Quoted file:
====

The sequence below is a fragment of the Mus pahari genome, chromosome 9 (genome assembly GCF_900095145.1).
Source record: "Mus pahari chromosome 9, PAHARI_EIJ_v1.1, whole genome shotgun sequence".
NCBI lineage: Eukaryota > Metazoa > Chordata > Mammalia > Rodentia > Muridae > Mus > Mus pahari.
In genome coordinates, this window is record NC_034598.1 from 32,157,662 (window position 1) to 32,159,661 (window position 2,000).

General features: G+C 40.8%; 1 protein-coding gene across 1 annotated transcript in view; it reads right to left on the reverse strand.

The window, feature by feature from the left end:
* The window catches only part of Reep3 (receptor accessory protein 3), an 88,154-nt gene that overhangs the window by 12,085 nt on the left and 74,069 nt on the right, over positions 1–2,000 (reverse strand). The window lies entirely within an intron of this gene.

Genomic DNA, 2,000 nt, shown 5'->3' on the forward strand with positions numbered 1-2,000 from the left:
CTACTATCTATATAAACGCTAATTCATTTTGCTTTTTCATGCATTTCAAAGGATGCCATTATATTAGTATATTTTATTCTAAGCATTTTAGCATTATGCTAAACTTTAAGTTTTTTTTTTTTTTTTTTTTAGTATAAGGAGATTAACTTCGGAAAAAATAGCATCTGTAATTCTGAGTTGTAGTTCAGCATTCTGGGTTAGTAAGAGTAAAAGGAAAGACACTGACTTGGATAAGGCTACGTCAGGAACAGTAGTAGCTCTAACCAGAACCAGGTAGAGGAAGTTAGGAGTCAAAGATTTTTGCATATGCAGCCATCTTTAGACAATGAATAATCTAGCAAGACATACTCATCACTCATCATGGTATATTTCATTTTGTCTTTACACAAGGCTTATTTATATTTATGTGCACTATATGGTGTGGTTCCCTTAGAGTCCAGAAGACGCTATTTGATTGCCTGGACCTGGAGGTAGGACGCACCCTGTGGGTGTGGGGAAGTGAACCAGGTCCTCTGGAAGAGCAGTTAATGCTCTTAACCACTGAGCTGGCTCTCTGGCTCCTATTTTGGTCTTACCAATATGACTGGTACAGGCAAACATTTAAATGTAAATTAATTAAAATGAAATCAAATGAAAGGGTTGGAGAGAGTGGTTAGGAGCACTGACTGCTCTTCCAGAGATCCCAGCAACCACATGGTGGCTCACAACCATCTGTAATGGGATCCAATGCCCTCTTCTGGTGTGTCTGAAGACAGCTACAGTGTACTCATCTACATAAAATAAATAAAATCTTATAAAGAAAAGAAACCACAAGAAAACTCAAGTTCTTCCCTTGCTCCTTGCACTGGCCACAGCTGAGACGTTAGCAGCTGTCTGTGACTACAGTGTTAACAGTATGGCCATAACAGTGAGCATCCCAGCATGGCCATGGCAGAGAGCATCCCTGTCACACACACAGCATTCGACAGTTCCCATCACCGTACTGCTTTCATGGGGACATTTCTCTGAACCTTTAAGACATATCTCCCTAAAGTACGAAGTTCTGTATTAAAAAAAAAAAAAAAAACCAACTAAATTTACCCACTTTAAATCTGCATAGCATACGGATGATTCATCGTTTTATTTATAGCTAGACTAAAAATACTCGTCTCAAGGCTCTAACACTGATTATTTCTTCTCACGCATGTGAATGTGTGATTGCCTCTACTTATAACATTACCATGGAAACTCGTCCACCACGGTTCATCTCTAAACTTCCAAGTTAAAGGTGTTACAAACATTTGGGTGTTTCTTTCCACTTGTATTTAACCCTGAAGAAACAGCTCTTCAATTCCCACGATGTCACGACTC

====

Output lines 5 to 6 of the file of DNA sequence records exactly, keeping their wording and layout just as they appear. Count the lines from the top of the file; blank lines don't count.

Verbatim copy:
General features: G+C 40.8%; 1 protein-coding gene across 1 annotated transcript in view; it reads right to left on the reverse strand.

The window, feature by feature from the left end: